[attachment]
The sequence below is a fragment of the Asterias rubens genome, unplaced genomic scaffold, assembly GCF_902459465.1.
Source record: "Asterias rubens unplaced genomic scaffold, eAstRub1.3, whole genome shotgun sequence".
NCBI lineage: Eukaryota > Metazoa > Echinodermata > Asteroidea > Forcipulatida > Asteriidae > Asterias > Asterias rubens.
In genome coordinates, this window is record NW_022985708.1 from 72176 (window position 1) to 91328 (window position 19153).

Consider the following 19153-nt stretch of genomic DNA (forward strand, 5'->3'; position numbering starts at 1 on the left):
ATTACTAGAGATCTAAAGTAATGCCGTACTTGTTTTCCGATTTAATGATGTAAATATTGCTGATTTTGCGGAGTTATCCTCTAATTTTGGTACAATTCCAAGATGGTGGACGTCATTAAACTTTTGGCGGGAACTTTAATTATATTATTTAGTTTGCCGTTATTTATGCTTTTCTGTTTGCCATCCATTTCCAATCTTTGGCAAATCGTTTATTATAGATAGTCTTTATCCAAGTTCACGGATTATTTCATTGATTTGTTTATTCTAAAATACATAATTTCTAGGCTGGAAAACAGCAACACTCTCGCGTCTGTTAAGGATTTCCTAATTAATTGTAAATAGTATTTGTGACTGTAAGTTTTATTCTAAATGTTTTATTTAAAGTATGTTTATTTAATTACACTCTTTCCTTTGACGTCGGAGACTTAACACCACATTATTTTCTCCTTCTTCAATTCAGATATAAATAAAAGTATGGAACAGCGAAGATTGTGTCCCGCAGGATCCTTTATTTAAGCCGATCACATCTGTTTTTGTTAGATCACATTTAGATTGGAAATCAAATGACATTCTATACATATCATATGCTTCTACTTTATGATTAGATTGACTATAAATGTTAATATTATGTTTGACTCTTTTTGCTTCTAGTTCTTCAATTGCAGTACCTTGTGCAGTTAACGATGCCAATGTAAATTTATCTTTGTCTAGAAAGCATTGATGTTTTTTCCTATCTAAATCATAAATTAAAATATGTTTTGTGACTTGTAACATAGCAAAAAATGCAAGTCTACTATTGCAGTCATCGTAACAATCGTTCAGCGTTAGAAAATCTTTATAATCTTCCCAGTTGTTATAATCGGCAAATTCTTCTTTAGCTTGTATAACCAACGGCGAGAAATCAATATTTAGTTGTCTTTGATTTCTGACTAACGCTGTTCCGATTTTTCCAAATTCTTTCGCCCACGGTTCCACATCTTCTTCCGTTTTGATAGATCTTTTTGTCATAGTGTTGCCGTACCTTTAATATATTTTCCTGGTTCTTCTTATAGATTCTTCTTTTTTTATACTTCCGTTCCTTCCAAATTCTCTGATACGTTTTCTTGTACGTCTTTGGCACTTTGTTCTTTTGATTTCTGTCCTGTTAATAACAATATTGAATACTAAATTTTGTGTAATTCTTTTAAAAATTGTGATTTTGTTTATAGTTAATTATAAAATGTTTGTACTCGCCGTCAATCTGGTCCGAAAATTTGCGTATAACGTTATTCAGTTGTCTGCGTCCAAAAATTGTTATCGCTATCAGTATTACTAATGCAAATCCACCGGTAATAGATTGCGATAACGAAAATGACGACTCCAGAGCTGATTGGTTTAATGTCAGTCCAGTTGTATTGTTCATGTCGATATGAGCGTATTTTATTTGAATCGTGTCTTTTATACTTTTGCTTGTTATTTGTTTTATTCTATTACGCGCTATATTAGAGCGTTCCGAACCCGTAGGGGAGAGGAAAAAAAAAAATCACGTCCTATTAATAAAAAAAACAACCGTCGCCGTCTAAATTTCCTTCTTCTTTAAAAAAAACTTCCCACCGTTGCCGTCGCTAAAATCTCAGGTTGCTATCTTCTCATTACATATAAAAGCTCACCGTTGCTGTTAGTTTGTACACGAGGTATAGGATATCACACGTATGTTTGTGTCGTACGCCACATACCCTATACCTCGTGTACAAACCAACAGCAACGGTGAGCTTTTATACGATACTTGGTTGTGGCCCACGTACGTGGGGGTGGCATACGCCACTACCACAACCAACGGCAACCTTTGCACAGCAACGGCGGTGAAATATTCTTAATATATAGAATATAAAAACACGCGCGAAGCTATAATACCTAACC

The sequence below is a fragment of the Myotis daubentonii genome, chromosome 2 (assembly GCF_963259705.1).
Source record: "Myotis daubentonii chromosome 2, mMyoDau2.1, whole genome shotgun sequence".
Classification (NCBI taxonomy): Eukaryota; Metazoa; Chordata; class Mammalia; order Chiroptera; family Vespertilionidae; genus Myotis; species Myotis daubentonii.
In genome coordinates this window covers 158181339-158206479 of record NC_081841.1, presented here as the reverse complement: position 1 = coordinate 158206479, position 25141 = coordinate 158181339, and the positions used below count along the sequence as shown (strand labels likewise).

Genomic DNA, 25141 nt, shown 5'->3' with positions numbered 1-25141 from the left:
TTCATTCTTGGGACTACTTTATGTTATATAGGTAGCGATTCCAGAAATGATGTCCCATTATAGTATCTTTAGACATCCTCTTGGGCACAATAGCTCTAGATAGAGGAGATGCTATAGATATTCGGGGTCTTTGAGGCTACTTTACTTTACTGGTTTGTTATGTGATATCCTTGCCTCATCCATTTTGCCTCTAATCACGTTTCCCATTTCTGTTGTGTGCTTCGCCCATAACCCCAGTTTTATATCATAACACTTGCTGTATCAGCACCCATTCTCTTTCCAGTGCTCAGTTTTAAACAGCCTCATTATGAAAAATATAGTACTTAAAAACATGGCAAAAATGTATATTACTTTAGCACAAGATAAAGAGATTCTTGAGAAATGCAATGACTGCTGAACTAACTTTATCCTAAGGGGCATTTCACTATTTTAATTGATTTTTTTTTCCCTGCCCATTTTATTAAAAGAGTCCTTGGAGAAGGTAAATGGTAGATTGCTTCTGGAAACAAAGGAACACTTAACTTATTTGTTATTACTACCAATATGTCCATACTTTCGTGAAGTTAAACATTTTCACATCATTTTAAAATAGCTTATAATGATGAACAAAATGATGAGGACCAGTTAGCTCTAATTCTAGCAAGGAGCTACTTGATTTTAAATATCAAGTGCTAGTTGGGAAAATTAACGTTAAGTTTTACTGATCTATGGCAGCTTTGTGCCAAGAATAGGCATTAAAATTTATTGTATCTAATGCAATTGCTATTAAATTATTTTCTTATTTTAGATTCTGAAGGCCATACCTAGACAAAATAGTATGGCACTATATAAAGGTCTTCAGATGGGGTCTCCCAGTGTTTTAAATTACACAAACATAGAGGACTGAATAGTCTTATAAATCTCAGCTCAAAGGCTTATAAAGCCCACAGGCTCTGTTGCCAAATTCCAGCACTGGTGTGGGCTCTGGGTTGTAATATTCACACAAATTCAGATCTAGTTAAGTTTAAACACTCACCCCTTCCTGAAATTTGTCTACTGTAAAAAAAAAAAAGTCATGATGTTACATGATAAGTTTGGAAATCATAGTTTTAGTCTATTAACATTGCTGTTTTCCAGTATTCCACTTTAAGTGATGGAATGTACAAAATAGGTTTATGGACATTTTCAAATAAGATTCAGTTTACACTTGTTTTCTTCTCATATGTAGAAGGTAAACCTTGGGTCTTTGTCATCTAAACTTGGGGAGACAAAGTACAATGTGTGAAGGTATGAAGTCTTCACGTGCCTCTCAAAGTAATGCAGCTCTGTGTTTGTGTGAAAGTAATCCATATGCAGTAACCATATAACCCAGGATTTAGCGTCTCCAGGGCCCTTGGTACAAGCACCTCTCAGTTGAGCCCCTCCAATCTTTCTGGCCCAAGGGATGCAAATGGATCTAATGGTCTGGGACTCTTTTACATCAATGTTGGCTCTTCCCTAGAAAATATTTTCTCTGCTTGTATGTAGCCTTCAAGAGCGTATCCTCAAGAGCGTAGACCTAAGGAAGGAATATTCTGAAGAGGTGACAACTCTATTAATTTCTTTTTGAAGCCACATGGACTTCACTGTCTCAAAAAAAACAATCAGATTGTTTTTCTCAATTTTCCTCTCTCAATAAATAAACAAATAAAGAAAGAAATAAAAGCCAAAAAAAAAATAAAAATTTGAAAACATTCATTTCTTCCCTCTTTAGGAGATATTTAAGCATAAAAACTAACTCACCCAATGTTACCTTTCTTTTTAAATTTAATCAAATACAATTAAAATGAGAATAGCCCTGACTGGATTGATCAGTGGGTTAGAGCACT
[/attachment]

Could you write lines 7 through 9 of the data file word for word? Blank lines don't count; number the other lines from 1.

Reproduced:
The sequence below is a fragment of the Myotis daubentonii genome, chromosome 2 (assembly GCF_963259705.1).
Source record: "Myotis daubentonii chromosome 2, mMyoDau2.1, whole genome shotgun sequence".
Classification (NCBI taxonomy): Eukaryota; Metazoa; Chordata; class Mammalia; order Chiroptera; family Vespertilionidae; genus Myotis; species Myotis daubentonii.